– the adaptation finance gap – which we need to fill if we are
to meet the ambitions of the Paris Agreement.
The Report considers the options for bridging the finance
gap. One of the strong messages emerging from the report
is that mitigation is the best first option. Because adaptation
is a function of a missed mark for mitigation, it is important
that there remains an emphasis on emission reductions.
Nevertheless, even if emissions can be cut effectively, a very
large adaptation burden will remain and the communities
least equipped to bear this burden will face the greatest
impacts.
It is for this reason that sustainable development and climate
solutions are closely linked. Without addressing climate
change impacts, sustainable development is undermined,
and investments are lost. We can ill afford such losses.
The Report considers the way in which private finance
can help to bridge the adaptation gap. It details four ways
governments and business can work together to encourage
better integration of adaptation practices, including
providing businesses with access to the information and
tools they need to integrate adaptation into investment
decisions.
Greater emphasis must be put on the question of
effectiveness. Increasing the volume of finance only
increases resilience if it is spent wisely. Adaptation is not
only about responding to specific impacts, but about
creating resilience to a range of uncertainties. Investing in
the underlying capacity of the most vulnerable people and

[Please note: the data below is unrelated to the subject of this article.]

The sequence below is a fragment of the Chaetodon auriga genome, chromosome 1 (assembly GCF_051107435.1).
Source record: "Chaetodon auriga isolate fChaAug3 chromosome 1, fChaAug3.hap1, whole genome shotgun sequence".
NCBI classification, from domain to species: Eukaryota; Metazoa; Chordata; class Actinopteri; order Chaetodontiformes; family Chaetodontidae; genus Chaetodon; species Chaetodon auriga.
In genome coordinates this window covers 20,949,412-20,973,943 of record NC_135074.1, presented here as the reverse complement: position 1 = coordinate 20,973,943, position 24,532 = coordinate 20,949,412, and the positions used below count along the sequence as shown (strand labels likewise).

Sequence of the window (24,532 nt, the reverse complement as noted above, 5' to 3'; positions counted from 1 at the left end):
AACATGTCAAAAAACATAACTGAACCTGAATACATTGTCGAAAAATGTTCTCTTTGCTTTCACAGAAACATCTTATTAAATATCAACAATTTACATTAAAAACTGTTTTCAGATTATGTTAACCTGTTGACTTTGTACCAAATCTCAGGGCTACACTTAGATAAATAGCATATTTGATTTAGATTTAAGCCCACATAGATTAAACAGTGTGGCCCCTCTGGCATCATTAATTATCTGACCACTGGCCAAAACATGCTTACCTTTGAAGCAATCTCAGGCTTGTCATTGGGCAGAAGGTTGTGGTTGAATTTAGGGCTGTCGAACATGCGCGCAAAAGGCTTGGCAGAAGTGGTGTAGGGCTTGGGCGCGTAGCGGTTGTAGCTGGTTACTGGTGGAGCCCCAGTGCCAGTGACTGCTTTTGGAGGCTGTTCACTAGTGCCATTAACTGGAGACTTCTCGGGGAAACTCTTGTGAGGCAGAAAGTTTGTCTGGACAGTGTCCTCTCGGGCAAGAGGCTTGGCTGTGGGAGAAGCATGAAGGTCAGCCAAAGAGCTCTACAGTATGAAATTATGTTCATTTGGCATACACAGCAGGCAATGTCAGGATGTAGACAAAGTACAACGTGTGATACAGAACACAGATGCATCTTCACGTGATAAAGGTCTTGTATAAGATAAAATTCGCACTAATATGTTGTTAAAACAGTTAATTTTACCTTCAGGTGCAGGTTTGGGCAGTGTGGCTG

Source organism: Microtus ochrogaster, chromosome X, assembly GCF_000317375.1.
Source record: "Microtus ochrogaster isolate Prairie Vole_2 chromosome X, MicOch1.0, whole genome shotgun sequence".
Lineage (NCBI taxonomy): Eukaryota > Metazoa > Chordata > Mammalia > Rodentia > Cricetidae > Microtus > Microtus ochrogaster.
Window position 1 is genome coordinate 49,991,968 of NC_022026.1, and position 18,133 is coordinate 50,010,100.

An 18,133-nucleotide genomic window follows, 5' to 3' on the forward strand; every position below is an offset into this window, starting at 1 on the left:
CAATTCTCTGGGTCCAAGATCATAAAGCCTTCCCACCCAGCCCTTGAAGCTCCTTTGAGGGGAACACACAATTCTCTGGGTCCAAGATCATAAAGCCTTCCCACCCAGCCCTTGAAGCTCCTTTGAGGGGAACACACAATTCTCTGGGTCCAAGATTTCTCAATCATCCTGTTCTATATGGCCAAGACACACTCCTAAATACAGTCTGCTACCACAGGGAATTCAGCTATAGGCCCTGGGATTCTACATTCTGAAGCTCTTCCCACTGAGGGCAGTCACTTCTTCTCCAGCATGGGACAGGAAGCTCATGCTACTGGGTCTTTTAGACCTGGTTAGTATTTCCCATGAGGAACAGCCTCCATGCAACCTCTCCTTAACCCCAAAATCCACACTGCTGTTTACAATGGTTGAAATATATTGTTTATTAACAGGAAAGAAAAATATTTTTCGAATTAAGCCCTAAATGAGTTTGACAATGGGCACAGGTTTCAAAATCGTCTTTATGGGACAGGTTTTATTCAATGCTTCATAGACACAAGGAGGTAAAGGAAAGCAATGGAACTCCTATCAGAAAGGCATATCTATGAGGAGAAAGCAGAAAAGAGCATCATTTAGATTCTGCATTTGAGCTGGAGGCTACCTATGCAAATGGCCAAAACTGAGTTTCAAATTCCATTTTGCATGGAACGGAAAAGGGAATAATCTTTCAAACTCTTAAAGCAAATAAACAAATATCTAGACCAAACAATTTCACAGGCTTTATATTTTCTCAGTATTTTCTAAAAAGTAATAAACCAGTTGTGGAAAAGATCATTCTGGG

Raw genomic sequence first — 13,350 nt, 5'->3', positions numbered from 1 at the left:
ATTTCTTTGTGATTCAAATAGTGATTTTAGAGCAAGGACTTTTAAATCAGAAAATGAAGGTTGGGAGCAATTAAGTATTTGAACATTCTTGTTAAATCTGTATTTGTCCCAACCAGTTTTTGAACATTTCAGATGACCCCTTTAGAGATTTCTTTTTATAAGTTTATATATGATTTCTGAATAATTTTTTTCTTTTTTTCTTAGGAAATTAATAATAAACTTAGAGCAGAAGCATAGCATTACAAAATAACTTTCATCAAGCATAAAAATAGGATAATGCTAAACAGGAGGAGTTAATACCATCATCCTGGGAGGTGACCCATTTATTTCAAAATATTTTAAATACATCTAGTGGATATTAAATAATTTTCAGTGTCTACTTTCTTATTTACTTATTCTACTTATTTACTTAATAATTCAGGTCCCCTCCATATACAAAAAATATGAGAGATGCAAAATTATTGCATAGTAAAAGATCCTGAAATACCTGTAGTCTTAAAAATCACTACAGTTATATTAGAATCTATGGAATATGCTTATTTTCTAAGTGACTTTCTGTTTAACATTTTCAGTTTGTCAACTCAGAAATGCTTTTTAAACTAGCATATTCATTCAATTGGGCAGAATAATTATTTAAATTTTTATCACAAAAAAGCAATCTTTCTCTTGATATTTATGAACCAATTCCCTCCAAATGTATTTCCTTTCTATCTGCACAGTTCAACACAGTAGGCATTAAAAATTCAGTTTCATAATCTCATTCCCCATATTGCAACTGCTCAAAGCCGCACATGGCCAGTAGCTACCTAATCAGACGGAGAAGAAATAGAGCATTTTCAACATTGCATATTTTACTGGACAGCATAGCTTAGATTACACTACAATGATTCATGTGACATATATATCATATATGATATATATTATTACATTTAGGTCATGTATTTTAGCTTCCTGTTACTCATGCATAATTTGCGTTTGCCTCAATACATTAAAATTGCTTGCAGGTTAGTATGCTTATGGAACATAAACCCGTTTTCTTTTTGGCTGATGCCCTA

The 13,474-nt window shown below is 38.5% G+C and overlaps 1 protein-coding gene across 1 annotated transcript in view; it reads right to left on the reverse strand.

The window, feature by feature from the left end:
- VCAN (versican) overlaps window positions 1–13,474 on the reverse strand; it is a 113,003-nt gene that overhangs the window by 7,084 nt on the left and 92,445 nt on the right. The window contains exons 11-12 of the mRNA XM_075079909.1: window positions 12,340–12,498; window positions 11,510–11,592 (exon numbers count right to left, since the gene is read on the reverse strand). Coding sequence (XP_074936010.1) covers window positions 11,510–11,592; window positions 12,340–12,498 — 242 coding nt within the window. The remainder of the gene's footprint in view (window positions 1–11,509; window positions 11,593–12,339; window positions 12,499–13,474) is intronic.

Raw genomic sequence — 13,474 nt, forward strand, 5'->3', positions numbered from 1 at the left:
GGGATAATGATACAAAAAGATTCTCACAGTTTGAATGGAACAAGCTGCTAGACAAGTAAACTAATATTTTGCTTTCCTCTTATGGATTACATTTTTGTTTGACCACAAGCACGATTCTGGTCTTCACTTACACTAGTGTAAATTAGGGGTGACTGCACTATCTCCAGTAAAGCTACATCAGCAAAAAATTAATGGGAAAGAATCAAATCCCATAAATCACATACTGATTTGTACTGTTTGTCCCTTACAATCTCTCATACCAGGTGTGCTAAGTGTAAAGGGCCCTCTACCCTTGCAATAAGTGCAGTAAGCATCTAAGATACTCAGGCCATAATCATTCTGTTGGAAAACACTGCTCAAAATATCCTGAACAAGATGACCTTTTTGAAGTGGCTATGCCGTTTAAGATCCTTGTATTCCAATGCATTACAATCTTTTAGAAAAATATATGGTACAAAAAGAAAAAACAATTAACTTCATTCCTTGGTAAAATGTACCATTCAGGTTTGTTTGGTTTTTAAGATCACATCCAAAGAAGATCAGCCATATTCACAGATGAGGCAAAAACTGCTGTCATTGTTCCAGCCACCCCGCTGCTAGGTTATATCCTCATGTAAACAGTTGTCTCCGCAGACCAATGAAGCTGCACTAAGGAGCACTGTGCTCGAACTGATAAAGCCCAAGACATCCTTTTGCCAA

ecosystems therefore, is at the heart of truly sustainable
adaptation.
Mette Løyche Wilkie
Director
Division of Environmental Policy and Implementation
FOREWORD
The adoption of the Paris Agreement at the twenty-
first session of the Conference of the Parties (CoP21)
to the UN Framework Convention on Climate Change
in November 2015 was a landmark achievement, with
195 countries endorsing an ambitious climate change
agreement that includes a global goal on adaptation. More
robust information on adaptation needs, costs, and
nance is needed to guide and inform the successful
implementation of the Paris Agreement. To support the
provision of such information, the 2016 Adaptation Finance
Gap Report presents an indicative assessment of the current
knowledge on global adaptation costs, the finance available
to meet these costs, and the anticipated difference between
these two figures – the adaptation finance gap.
The report builds on a 2014 assessment by the United
Nations Environment Programme, which laid out the
concept of adaptation gaps and outlined three such gaps:
technology, finance and knowledge. Like the 2014 report,
the 2016 report focuses on developing countries, where
adaptation capacity is often the lowest and needs are the
highest, and concentrates on the period up to 2050, as the
short to medium term is considered the most relevant for
decision-making related to adaptation.
The report highlights trends and challenges associated with
measuring progress towards bridging the adaptation finance
gap, while informing national and international efforts to
advance adaptation. It analyses adaptation finance against the
background of the provisions laid out in the Paris Agreement,
and benefits from the insights included in the NDCs.
The Paris Agreement includes several provisions to
advance adaptation, of which three are particularly
important for the assessment in this report: the